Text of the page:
6. The legitimate interest of the employer in protecting property and the safety and welfare of specific individuals or the general public; and
  7. Any additional information produced by the applicant or employee, or produced on their behalf, in regards to their rehabilitation or good conduct, including, but not limited to, history of positive performance and conduct on the job or in the community.

At the conclusion of the employer’s individual assessment of the applicant’s or employee’s criminal history after applying the Article 23-A or NYC Fair Chance Factors, the employer must follow the modified four-step Fair Chance Process:

  1. Disclose to the applicant or employee a written copy of the inquiry the employer conducted;
  2. Request from the applicant or employee any information that will be relevant to the employer’s analysis;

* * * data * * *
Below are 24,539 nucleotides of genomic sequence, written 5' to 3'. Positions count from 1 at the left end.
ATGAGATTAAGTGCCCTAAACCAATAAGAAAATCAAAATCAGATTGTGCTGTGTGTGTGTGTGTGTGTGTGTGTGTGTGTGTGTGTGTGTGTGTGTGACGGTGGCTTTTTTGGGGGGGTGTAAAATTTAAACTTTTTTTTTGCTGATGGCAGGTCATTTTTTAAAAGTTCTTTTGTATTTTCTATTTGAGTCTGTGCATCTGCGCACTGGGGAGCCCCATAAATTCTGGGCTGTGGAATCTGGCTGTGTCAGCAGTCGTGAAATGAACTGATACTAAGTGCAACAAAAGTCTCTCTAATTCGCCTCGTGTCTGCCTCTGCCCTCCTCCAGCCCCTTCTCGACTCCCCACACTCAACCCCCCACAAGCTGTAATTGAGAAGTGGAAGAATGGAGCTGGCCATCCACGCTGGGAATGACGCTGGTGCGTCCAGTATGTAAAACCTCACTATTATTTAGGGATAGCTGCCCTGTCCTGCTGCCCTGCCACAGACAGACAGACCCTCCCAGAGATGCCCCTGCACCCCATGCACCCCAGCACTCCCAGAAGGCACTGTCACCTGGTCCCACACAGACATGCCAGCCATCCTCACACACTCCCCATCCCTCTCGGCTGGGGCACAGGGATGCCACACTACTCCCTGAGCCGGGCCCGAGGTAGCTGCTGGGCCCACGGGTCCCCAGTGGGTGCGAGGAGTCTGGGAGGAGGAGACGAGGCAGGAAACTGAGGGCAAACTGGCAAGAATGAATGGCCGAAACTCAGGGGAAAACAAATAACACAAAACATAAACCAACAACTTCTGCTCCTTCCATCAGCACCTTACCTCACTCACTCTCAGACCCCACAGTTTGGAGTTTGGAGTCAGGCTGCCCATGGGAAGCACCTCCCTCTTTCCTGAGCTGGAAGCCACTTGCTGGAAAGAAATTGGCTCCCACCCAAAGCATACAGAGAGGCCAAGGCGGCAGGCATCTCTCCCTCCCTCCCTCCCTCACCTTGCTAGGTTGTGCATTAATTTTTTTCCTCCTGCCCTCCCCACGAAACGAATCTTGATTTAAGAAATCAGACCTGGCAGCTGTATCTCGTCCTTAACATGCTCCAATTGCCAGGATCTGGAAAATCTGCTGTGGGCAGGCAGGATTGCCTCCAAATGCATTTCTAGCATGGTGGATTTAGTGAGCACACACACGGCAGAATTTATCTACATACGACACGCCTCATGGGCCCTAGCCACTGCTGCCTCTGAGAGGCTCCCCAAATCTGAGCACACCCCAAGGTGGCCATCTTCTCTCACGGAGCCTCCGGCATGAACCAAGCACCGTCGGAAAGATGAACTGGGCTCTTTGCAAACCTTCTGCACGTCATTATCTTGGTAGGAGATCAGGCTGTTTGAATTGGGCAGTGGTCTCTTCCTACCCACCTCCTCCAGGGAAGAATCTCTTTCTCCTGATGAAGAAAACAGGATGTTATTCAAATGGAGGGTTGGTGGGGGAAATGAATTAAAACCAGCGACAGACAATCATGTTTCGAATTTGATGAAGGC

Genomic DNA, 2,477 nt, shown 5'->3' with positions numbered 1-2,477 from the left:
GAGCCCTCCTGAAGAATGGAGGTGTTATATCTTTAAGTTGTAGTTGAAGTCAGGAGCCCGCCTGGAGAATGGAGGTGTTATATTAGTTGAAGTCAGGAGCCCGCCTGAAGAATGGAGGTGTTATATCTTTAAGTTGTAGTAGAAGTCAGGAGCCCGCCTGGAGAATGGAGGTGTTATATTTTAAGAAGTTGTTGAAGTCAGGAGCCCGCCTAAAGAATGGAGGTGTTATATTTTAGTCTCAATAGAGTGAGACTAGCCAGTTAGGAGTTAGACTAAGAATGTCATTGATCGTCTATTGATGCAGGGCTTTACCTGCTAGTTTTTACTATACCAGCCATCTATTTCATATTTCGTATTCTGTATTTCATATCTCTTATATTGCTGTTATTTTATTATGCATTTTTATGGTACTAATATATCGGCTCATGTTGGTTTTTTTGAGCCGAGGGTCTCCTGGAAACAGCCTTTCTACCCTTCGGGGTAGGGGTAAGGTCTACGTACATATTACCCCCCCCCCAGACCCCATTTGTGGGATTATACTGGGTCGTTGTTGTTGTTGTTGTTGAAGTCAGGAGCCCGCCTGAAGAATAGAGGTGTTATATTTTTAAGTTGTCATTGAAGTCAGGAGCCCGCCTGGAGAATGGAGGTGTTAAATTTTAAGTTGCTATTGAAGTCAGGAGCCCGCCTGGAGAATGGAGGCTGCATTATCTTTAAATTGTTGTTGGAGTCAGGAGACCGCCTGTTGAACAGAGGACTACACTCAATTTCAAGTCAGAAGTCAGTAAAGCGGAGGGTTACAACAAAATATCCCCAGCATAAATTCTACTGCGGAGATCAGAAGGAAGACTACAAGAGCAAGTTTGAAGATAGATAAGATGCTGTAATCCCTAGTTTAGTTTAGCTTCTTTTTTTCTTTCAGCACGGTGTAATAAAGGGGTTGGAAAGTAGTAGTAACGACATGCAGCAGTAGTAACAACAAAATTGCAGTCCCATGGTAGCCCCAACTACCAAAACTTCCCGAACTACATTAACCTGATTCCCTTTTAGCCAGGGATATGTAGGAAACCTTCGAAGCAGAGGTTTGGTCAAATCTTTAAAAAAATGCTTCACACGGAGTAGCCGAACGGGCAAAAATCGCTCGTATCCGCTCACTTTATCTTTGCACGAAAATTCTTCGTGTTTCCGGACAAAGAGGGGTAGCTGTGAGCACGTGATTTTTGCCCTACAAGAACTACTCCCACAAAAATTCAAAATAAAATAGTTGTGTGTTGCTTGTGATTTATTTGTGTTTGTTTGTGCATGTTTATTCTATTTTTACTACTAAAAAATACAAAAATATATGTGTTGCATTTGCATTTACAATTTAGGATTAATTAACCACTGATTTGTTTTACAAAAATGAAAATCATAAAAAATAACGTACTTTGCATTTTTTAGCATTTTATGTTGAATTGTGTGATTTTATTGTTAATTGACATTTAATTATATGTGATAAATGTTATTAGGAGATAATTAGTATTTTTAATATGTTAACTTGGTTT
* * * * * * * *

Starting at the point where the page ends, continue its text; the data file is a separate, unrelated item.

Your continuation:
3. Disclose to the applicant or employee a written copy of the employer’s analysis under the relevant Fair Chance Factors; and
  4. Provide at least five business days for the applicant or employee to respond to the employer’s decision, during which time the employer must hold the applicant’s or employee’s job open.

Enhanced Protections for Applicants and Employees

The amendments to the FCA add additional protections for applicants and employees. An employer that wishes to deny employment to an applicant or to discipline or terminate an employee on the basis of criminal conviction history or a pending criminal case must follow the Fair Chance Process, including consideration of the relevant Fair Chance Factors. The employer may deny employment to the applicant or discipline or terminate an employee on the basis of criminal conviction history or a pending criminal case if, after conducting a Fair Chance Analysis, the employer properly: